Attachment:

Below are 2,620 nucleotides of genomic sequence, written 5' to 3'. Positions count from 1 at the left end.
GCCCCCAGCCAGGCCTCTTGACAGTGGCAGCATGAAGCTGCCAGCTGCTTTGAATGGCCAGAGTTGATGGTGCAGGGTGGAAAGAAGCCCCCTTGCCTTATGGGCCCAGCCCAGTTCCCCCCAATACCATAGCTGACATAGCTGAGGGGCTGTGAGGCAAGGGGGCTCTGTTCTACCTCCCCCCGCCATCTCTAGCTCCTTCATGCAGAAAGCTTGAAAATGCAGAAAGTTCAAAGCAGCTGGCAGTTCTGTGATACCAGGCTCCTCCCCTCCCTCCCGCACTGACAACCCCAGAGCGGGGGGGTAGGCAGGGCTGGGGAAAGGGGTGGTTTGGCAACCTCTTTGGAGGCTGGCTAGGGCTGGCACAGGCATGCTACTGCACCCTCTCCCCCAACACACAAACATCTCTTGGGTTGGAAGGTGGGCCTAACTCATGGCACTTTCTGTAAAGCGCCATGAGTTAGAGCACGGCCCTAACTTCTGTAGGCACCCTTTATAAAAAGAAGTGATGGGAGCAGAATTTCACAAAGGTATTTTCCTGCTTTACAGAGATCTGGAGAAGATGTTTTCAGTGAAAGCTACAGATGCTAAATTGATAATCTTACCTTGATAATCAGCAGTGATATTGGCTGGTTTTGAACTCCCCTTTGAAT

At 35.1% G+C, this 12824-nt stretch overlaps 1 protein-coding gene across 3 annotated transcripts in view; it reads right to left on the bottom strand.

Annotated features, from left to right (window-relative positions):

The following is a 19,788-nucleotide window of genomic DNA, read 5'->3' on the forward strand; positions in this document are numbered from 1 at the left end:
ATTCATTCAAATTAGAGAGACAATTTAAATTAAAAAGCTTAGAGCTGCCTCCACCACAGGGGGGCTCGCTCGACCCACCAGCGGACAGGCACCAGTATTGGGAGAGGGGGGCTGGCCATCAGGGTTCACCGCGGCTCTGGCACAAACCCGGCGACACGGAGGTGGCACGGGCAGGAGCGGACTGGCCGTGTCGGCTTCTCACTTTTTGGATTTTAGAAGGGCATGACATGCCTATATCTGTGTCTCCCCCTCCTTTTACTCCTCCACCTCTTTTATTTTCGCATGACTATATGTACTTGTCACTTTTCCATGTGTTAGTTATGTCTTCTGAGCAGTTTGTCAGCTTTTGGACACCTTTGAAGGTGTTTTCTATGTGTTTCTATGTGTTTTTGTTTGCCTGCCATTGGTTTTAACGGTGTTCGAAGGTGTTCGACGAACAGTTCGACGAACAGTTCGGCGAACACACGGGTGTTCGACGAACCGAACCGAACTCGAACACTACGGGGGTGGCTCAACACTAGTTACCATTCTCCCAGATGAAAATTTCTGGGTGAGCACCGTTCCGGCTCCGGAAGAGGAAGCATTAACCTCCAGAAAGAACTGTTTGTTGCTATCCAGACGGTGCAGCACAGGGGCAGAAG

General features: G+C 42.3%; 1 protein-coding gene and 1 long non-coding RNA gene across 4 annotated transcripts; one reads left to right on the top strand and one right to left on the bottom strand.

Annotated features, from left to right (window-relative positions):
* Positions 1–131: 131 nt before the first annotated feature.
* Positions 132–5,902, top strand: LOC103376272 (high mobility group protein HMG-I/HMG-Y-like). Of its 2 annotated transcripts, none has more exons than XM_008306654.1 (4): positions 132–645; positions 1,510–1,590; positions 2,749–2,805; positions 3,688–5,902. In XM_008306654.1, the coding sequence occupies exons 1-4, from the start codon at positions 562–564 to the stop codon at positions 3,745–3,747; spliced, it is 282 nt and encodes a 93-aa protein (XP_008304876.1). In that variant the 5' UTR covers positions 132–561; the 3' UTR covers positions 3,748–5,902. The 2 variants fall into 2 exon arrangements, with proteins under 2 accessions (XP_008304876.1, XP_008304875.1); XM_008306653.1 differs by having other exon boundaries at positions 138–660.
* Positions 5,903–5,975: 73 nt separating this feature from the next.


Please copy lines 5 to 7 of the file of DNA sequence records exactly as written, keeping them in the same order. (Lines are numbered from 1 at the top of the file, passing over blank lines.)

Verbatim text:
The following is a 19,788-nucleotide window of genomic DNA, read 5'->3' on the forward strand; positions in this document are numbered from 1 at the left end:
ATTCATTCAAATTAGAGAGACAATTTAAATTAAAAAGCTTAGAGCTGCCTCCACCACAGGGGGGCTCGCTCGACCCACCAGCGGACAGGCACCAGTATTGGGAGAGGGGGGCTGGCCATCAGGGTTCACCGCGGCTCTGGCACAAACCCGGCGACACGGAGGTGGCACGGGCAGGAGCGGACTGGCCGTGTCGGCTTCTCACTTTTTGGATTTTAGAAGGGCATGACATGCCTATATCTGTGTCTCCCCCTCCTTTTACTCCTCCACCTCTTTTATTTTCGCATGACTATATGTACTTGTCACTTTTCCATGTGTTAGTTATGTCTTCTGAGCAGTTTGTCAGCTTTTGGACACCTTTGAAGGTGTTTTCTATGTGTTTCTATGTGTTTTTGTTTGCCTGCCATTGGTTTTAACGGTGTTCGAAGGTGTTCGACGAACAGTTCGACGAACAGTTCGGCGAACACACGGGTGTTCGACGAACCGAACCGAACTCGAACACTACGGGGGTGGCTCAACACTAGTTACCATTCTCCCAGATGAAAATTTCTGGGTGAGCACCGTTCCGGCTCCGGAAGAGGAAGCATTAACCTCCAGAAAGAACTGTTTGTTGCTATCCAGACGGTGCAGCACAGGGGCAGAAG

General features: G+C 42.3%; 1 protein-coding gene and 1 long non-coding RNA gene across 4 annotated transcripts; one reads left to right on the top strand and one right to left on the bottom strand.